What should I know before buying a home?

Here are some tips that could save you a lot of time, money and trouble.

Plan ahead. Establish good credit and save as much as you can for the down payment and closing costs.
Get pre-approved online before you start looking. Not only do real estate agents prefer working with pre-qualified buyers; you will have more negotiating power and an edge over homebuyers who are not pre-approved.
Set a budget and stick to it.
Know what you really want in a home. How long will you live there? Is your family growing? What are the schools like? How long is your commute? Consider every angle before diving in.
Make a reasonable offer. To determine a fair value on the home, ask your real estate agent for a comparative market analysis listing all the sales prices of other houses in the neighborhood.
Choose your loan (and your lender) carefully. For some tips, see the question in this section about comparing loans.
Consult with your lender before paying off debts. You may qualify even with your existing debt, especially if it frees up more cash for a down payment.
Keep your day job. If there is a career move in your future, make the move after your loan is approved. Lenders tend to favor a stable employment history.
Do not shift money around. A lender needs to verify all sources of funds. By leaving everything where it is, the process is a lot easier on everyone involved.
Do not add to your debt. If you increase your debt by financing a new car, boat, furniture or other large purchase, it could prevent you from qualifying.
Timing is everything. If you already own a home, you may need to sell your current home to qualify for a new one. If you are renting, simply time the move to the end of the lease.

How Much House Can I Afford?
How much house you can afford depends on how much cash you can put down and how much a creditor will lend you. There are two rules of thumb:

You can afford a home that’s up to 2 1/2 times your annual gross income.

Your monthly payments (principal and interest) should be 1/4 of your gross pay, or 1/3 of your take-home pay.

The down payment and closing costs – how much cash will you need? Generally speaking, the more money you put down, the lower your mortgage. You can put as little as 3% down, depending on the loan, but you’ll have a higher interest rate. Furthermore, anything less than 20% down will require you to pay Private Mortgage Insurance (PMI) which protects the lender if you can’t make the payments. Also, expect to pay 3% to 6% of the loan amount in closing costs. These are fees required to close the loan including points, insurance, inspections and title fees. To save on closing costs you may ask the seller to pay some of them, in which case the lender simply adds that amount to the price of the house and you finance them with the mortgage. A lender may also ask you to have two months’ mortgage payments in savings when applying for a loan. The mortgage – how much can you borrow? A lender will look at your income and your existing debt when evaluating your loan application. They use two ratios as guidelines:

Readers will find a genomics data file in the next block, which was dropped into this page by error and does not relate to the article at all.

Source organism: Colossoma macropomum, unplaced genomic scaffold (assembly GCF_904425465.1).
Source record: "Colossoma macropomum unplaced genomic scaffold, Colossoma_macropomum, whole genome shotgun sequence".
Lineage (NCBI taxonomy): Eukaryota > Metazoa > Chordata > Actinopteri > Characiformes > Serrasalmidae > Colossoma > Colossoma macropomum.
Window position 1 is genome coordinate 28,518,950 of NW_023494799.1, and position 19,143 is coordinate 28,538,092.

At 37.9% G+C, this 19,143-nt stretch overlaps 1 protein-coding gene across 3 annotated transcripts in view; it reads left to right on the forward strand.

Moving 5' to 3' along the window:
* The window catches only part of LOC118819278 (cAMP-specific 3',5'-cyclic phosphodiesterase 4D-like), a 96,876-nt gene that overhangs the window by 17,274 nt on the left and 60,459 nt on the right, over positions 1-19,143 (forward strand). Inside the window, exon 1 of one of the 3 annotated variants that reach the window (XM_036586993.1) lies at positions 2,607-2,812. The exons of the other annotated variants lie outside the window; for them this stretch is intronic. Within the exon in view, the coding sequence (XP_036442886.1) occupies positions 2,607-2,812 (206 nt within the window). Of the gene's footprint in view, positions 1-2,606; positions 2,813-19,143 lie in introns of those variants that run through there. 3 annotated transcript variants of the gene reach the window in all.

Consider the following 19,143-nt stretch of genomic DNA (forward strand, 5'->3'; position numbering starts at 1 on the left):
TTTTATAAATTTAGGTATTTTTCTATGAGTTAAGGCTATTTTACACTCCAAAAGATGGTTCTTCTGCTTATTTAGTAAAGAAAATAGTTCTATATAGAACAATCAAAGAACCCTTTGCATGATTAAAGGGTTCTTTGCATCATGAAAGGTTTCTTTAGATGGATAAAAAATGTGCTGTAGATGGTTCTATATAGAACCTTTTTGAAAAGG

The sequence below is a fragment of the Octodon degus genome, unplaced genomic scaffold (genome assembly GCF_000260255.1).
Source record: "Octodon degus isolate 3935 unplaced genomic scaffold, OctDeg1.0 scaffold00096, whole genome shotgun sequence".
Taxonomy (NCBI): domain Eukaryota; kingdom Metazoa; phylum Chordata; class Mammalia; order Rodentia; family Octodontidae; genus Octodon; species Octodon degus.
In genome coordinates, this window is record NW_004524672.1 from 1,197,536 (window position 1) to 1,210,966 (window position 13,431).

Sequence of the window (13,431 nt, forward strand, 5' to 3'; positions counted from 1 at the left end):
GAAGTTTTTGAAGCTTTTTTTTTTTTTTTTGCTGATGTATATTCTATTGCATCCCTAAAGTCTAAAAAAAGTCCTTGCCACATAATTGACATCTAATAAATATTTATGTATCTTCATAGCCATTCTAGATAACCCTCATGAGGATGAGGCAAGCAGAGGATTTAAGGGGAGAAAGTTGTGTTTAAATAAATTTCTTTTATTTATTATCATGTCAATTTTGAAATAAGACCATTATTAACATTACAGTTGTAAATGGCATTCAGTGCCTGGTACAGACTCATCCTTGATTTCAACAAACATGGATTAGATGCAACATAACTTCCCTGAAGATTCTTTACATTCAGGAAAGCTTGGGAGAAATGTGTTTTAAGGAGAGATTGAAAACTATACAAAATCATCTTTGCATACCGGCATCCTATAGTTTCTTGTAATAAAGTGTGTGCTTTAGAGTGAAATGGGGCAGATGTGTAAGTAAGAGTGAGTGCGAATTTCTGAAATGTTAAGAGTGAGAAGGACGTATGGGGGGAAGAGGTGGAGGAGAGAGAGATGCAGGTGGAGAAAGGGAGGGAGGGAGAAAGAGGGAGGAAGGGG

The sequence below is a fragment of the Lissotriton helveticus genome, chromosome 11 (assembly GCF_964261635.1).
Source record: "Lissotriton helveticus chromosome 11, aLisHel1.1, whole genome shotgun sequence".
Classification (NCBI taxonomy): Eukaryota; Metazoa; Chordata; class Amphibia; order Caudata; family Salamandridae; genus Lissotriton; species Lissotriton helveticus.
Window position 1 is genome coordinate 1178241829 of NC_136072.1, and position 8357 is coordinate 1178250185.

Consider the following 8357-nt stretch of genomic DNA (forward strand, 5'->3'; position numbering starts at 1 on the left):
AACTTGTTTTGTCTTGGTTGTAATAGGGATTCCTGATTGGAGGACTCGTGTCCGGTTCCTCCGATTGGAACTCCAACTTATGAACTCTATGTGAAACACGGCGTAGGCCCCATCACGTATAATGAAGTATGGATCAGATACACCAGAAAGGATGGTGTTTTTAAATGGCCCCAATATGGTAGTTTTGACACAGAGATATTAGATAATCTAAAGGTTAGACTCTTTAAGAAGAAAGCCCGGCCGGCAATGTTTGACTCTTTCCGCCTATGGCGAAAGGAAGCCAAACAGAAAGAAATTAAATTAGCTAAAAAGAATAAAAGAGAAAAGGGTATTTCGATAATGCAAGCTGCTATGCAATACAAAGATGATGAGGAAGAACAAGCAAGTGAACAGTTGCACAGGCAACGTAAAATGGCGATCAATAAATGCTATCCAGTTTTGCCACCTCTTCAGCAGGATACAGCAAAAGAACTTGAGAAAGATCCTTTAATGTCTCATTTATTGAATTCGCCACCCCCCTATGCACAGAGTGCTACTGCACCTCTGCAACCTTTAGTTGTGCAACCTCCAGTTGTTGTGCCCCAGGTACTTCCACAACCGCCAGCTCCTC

Housing expense ratio. Your monthly PITI payment (Principal, Interest, Taxes and Insurance) should not exceed 28% of your monthly gross income.

Debt-to-income ratio. Your long-term debt amerinet mortgage (any debt that will take over 10 months to pay off – mortgages, car loans, student loans, alimony, child support, credit cards) shouldn’t exceed 36% of your monthly gross income.

Lenders aren’t inflexible, however. These are just guidelines. If you can make a large down payment or if you’ve been paying rent that’s close to the same amount as your proposed mortgage, the lender may bend a little. Use our calculator to see how you fit into these guidelines and to find out how much home you can afford.

Why Should I Refinance?
If you have a low 30-year fixed interest rate you’re in good shape. But if any of these Five Reasons applies to your situation, you may want to look into refinancing.

1. Decrease monthly payments.
If you can get a fixed rate that’s lower than the one you currently have, you can lower your monthly payments.

2. Get cash out of your equity.
If you have enough equity you can get cash out by refinancing. Just decide how much you want to take out and increase the new loan by that amount. It’s one way to release money for major expenditures like home improvements and college tuition.

3. Switch from an adjustable to a fixed rate.
If interest rates are increasing and you want the security of a fixed rate, or, if interest rates have fallen below your current rate you can refinance your adjustable loan to get the fixed rate you’re looking for.

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